Irish Pilgrimage: Holy Wells and Popular Catholic Devotion
Prior to the nineteenth century, the experience of popular Catholicism in Ireland was associated with extended pilgrimages and with rituals performed at thousands of holy wells. The study of popular religion in Ireland has for centuries been dominated by a model which sees these practices as remnants of an archaic and largely pagan tradition inherited from a distant Celtic past.
In Irish Pilgrimage: Holy Wells and Popular Catholic Devotion, sociologist Michael P. Carroll refutes this model and offers a fresh perspective. These rites were not ancient at all, Carroll explains; they arose in the wake of the Reformation as ordinary Catholics attempted to merge ideas imported from Counter-Reformation Europe with distinctively Irish traditions. The variant that resulted provided a religious experience that appealed to all levels of Irish Catholic society, in both rural and urban areas -- peasants and city dwellers alike thought pilgrimages essential to their identity as Irish Catholics. In the years just before the Famine, however, the structure of society changed, and the appeal of this variant would ultimately dissolve.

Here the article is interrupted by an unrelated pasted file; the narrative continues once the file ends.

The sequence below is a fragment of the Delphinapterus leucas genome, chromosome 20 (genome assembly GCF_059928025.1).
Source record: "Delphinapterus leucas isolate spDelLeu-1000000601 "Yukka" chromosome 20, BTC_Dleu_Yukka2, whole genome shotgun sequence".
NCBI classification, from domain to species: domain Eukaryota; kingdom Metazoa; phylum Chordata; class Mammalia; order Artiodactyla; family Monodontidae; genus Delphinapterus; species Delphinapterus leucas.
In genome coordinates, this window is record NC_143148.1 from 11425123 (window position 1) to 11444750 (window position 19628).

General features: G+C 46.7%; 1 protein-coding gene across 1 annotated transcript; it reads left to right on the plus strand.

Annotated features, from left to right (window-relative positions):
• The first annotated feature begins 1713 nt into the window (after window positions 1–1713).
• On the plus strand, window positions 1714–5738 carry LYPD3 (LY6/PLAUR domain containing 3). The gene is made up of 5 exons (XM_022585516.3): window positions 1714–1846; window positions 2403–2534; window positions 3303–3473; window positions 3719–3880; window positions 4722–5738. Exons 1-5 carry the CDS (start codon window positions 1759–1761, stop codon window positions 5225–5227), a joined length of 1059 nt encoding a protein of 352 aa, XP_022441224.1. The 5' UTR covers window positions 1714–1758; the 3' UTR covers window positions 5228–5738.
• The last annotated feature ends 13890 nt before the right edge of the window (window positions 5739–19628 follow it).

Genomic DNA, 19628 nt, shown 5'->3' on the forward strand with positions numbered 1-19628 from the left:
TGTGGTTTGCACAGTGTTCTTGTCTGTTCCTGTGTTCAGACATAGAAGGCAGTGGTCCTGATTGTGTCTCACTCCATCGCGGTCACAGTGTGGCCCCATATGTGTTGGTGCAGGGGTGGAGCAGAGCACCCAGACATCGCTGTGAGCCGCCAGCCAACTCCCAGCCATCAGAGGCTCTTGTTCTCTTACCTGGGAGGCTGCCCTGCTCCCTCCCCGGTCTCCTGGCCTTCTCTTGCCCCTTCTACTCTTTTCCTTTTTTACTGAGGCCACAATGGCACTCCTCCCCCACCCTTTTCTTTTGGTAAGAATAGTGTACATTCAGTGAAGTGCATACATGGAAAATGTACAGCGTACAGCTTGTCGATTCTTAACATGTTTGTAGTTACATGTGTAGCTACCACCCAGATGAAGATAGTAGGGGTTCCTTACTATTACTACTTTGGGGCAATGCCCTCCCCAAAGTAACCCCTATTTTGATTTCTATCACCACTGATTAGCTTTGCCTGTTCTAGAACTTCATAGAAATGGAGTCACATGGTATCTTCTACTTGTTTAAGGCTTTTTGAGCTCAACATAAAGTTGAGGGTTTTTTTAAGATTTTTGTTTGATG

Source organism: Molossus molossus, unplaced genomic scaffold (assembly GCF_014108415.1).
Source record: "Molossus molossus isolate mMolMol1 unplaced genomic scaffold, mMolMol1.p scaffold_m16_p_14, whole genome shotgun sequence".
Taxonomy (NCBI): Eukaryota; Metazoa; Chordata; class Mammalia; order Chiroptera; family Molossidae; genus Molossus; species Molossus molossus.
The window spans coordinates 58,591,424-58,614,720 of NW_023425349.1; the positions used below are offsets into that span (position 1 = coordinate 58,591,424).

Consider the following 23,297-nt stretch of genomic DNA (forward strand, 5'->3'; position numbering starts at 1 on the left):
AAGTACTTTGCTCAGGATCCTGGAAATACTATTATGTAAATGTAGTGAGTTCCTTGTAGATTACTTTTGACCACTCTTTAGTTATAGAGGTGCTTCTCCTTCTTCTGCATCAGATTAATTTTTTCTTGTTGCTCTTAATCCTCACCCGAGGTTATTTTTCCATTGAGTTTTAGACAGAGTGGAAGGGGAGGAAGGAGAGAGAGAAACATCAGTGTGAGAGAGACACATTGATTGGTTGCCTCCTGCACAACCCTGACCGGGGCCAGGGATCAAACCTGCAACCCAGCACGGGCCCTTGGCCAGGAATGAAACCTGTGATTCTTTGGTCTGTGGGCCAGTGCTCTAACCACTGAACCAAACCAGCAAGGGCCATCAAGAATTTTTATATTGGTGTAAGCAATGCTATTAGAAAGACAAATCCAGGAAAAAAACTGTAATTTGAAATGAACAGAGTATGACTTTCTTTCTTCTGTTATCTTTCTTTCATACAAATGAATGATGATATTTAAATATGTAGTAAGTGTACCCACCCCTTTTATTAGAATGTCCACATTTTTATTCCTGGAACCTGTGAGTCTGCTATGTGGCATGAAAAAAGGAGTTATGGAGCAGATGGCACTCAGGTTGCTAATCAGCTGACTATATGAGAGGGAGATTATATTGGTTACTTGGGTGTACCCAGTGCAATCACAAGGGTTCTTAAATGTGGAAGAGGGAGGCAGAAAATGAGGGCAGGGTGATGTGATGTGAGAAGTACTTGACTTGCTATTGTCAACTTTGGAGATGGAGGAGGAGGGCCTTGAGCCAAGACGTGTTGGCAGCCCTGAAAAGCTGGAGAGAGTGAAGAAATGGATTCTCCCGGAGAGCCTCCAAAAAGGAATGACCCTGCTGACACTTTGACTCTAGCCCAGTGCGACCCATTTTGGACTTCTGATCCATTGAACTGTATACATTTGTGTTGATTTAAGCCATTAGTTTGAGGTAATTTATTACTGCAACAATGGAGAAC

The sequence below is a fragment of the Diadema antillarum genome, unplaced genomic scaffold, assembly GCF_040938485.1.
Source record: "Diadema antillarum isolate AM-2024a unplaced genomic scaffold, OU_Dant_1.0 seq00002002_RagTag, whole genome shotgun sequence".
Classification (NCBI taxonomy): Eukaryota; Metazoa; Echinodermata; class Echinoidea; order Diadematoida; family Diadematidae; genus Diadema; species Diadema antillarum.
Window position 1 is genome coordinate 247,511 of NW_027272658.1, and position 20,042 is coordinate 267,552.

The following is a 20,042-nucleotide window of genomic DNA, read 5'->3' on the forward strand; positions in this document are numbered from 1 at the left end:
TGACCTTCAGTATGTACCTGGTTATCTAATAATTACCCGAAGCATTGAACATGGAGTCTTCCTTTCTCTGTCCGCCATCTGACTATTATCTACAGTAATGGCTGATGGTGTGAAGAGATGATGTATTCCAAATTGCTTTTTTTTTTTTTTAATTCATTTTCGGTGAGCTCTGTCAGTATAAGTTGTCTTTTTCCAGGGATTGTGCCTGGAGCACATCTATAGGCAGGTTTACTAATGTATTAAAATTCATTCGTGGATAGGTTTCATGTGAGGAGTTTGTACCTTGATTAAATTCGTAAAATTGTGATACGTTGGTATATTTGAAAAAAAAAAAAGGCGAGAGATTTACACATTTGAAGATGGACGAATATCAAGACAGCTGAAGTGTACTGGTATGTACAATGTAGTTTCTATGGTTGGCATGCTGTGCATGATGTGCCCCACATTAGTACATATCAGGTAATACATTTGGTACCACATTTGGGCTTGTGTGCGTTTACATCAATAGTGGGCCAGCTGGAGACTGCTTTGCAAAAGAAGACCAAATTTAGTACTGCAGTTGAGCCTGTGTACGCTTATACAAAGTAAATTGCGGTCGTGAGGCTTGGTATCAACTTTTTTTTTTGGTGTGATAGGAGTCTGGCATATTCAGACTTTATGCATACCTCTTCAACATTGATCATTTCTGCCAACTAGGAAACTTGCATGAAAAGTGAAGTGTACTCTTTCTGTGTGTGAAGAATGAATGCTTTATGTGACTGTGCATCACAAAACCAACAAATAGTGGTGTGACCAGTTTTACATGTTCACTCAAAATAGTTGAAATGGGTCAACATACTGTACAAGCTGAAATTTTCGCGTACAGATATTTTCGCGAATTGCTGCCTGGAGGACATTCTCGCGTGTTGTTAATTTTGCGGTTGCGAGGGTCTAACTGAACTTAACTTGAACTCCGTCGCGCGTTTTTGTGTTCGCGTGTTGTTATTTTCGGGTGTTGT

A social, historical, and psychological study of religion, history, and literature in Romantic Ireland, Irish Pilgrimage: Holy Wells and Popular Catholic Devotion is the unique story of people struggling to express their religious identities in ways that were both impeccably Catholic and yet distinctively Irish.